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EA Offers Extra Stock To Retain Employees

According to a report on business website The Street, enhanced and new stock options are being offered to certain Electronic Arts employees in order to compensate for the...

David Jenkins, Blogger

July 5, 2006

2 Min Read

According to a report on business website The Street, enhanced and new stock options are being offered to certain Electronic Arts employees in order to compensate for the company’s poorly performing stock price, which has dropped by 18 percent in the past two years. As part of the new scheme, employees will be able to exchange stock options which are currently underwater (i.e. below the price at which they were initially issued) for full shares of stock. Various “key [EA] employees” will also be awarded additional shares of stock and options, in an attempt to incentivize them to remain at the company. The Street cites a proxy statement from the company which says: “Underwater options may not be sufficiently effective as performance and retention incentives. We believe that to enhance long-term stockholder value we need to maintain competitive employee compensation and incentive programs that will assist us to motivate and retain our employees." The plan will need shareholder approval in order to exchange the options, although not the retention awards, which will be sought at the company’s annual meeting on July 27th. With shareholders likely to be dissatisfied with the performance of their own stock, it is not immediately clear how amenable they will be to the proposals. Nonetheless, this issue will also come to the fore at a number of other major game companies whose employees may have been partly paid in company shares. For example, Activision is currently trading at $11.69, down from a 52-week high of $18.03, and even the relatively stable THQ is at $21.84, down from a 52-week high of $28.17. Worst of all, the embattled Take-Two is at $10.60, down massively from a 52-week high of $28.16, though this is more due to the company's continuing legal troubles than just the state of the console transition.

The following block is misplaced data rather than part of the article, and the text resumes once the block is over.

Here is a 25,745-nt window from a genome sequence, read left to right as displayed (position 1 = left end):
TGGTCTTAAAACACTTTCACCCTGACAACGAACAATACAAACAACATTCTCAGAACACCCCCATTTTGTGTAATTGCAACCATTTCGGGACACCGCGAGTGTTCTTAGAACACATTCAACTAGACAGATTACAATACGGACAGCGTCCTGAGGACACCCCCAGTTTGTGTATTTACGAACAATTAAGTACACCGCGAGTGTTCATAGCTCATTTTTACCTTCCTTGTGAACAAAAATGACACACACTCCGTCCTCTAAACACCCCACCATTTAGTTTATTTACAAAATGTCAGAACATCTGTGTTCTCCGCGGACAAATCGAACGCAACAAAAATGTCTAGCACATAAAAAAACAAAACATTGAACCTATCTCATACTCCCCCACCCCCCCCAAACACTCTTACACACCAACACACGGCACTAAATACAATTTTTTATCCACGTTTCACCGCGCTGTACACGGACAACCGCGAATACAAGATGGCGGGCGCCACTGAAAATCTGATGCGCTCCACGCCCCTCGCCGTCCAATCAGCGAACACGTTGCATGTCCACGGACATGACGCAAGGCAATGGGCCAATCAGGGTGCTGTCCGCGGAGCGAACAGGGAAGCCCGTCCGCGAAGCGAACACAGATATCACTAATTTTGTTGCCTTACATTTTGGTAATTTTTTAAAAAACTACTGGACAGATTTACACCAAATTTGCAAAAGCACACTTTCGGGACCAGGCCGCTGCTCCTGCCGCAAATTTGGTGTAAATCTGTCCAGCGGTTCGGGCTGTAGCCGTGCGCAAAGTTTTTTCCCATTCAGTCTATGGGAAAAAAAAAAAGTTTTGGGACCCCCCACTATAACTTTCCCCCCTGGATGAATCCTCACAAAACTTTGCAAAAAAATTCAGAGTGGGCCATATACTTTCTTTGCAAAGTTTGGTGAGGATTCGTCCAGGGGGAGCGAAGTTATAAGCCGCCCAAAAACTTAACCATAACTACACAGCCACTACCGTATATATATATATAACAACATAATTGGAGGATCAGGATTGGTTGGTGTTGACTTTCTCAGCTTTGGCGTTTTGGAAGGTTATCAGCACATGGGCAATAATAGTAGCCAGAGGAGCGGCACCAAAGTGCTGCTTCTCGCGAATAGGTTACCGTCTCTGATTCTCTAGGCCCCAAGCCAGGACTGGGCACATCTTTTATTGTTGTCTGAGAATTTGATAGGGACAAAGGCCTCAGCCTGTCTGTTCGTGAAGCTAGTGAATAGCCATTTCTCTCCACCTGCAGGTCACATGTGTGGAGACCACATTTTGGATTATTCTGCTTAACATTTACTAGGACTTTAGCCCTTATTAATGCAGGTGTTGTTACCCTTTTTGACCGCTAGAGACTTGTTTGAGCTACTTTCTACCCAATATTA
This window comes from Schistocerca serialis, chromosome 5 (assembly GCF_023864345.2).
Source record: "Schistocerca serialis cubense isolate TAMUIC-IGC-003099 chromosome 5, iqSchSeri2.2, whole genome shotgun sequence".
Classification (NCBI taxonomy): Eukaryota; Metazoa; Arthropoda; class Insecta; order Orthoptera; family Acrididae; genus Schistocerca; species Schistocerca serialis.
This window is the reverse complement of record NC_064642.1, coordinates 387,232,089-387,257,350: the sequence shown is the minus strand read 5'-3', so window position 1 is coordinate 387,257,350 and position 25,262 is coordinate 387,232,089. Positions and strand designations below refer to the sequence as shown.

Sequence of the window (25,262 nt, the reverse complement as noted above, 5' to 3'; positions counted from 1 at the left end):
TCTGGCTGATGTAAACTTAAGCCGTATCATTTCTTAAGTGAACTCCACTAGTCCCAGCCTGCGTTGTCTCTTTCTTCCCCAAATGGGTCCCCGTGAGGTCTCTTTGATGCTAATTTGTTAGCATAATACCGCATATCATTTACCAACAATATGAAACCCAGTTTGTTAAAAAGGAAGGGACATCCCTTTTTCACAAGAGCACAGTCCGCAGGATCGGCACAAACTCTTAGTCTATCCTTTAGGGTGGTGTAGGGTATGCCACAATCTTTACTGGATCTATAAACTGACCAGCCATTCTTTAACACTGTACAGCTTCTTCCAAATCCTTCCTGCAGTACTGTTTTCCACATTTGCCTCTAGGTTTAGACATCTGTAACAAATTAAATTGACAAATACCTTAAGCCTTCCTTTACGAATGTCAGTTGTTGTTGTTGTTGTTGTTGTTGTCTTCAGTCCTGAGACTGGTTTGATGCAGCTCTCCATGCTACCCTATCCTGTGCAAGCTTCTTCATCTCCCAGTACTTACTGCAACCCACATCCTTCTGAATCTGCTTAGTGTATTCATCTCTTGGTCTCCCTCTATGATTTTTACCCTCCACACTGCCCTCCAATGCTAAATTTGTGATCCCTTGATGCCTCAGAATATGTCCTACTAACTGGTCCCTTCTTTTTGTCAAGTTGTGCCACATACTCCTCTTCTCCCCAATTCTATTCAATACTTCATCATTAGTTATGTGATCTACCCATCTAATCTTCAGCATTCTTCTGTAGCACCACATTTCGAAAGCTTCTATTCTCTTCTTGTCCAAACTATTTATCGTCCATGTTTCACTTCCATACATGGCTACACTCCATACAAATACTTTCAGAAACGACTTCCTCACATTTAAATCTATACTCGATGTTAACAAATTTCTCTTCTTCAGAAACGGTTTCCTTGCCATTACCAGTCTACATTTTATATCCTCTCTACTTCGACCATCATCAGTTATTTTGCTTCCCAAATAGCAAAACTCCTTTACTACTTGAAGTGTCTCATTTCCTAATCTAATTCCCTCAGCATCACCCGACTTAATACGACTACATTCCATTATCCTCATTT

About the Author(s)

David Jenkins

Blogger

David Jenkins ([email protected]) is a freelance writer and journalist working in the UK. As well as being a regular news contributor to Gamasutra.com, he also writes for newsstand magazines Cube, Games TM and Edge, in addition to working for companies including BBC Worldwide, Disney, Amazon and Telewest.

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